Shares of the big banks have skidded so much this year, on economic and regulatory concerns, that many of the stocks look like bargains for patient investors. Upside potential could be 25% or more.
JPMorgan emerged from the financial crisis as the country's blue-chip bank, with a lucrative international trading- and investment-banking franchise, sizable and high-return businesses like asset management and processing, as well the industry's best management team, led by CEO Jamie Dimon. Its shares, at about 41, trade below its book value of $43 and for only eight times projected 2011 profit of $4.92 a share. McDonald has an Outperform rating and a $57 price target on the stock. JPMorgan's legal costs alone were $7 billion last year, but should fall as the mortgage mess slowly is resolved.
Goldman, at 134, commands a small premium to its book value of $129, marking a rare instance since it went public in 1999 that it has traded so cheaply. While Goldman is contending with new rules on financial derivatives, restrictions on proprietary trading, uncertain capital rules and government investigations, it remains well-managed and highly profitable. Former mutual-fund star Michael Price said recently that Goldman could be worth $100 more than its current price on a sum-of-the-parts basis, based on the firm's valuable asset-management and merger-advisory franchises.
The Morgan Stanley turnaround has played out slowly, prompting a 17% drop in its stock this year to $23, a discount to its $29 book value and its $26 tangible book. There isn't a lot of confidence that CEO James Gorman can consistently achieve strong trading results while boosting margins in his large retail-brokerage business, Morgan Stanley Smith Barney, to near 20% from the current 10%. Sanford Bernstein analyst Brad Hintz wrote Friday that Morgan Stanley trades below its value if the firm liquidated its trading business while retaining retail brokerage and asset management. In that scenario the stock could be $31. While this is unlikely, it highlights the firm's value. Hintz has a $35 target.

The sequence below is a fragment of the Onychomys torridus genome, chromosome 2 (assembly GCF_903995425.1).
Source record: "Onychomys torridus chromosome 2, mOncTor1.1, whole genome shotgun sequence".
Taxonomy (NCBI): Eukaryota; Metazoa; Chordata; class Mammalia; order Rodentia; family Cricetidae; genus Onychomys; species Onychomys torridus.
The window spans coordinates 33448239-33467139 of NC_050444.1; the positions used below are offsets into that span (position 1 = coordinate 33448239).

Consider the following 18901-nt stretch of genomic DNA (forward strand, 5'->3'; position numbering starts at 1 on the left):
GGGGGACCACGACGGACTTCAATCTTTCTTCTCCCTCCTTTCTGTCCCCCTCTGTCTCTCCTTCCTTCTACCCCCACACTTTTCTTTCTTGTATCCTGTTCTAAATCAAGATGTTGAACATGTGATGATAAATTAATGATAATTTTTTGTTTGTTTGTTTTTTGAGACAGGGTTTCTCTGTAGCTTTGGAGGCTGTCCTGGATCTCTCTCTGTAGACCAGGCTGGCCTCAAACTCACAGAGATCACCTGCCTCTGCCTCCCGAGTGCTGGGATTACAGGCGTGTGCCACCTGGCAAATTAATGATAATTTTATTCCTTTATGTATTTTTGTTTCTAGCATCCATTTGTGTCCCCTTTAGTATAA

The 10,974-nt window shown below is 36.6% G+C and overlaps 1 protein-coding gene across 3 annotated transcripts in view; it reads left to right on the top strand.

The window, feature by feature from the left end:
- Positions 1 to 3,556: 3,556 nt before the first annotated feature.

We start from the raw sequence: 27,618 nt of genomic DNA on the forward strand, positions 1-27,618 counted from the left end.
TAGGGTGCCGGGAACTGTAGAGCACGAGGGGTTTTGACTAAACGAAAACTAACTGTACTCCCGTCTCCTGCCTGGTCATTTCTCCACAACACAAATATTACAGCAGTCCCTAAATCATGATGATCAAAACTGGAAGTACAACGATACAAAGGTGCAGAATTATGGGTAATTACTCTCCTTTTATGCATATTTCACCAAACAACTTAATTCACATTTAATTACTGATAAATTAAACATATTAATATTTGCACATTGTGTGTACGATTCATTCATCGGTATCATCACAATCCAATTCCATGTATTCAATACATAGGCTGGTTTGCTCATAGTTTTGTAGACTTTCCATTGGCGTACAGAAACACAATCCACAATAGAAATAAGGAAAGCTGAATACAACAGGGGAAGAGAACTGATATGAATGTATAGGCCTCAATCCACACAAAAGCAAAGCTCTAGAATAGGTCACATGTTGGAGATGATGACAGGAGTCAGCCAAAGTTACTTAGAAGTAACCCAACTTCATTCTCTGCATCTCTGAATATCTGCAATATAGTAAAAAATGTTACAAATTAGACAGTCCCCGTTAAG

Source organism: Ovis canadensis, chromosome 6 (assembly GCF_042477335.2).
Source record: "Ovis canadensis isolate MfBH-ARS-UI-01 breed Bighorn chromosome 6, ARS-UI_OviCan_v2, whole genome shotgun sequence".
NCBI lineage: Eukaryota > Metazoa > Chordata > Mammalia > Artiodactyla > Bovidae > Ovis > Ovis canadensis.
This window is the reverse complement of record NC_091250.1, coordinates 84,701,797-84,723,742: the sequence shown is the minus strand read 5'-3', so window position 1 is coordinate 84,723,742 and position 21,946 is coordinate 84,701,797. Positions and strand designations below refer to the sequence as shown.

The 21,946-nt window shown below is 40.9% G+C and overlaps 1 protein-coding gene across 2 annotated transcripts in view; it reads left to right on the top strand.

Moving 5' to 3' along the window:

WELLS FARGO HAS HISTORICALLY garnered the highest valuation, relative to book, among large banks, thanks to its high returns and a more understandable business focused on home-mortgage, consumer and business lending that is almost entirely domestic. Housing concerns have pushed its stock down 15% this year, to about 26, due in part to the bank's outsize home-equity portfolio of $114 billion. A bullish McDonald likes the stock, arguing that the mortgage situation is manageable and that the bank should benefit from cost savings as it fully digests its Wachovia acquisition. He carries an admittedly aggressive $40 price target.
Bank of America's stock has a low valuation, trading for 10.65, or just 80% of tangible book, largely due to its mortgage exposure. In describing CEO Brian Moynihan's presentation at a recent investor conference, McDonald wrote that he was "sober about a challenging near-term environment" but upbeat longer-term about expense reductions, its Merrill Lynch retail-brokerage business and international expansion, while stating that he doesn't believe the bank will need to raise capital to meet new rules.
At all of these banks, except perhaps BofA, recent financial results have outpaced the stocks. That's a good sign for investors.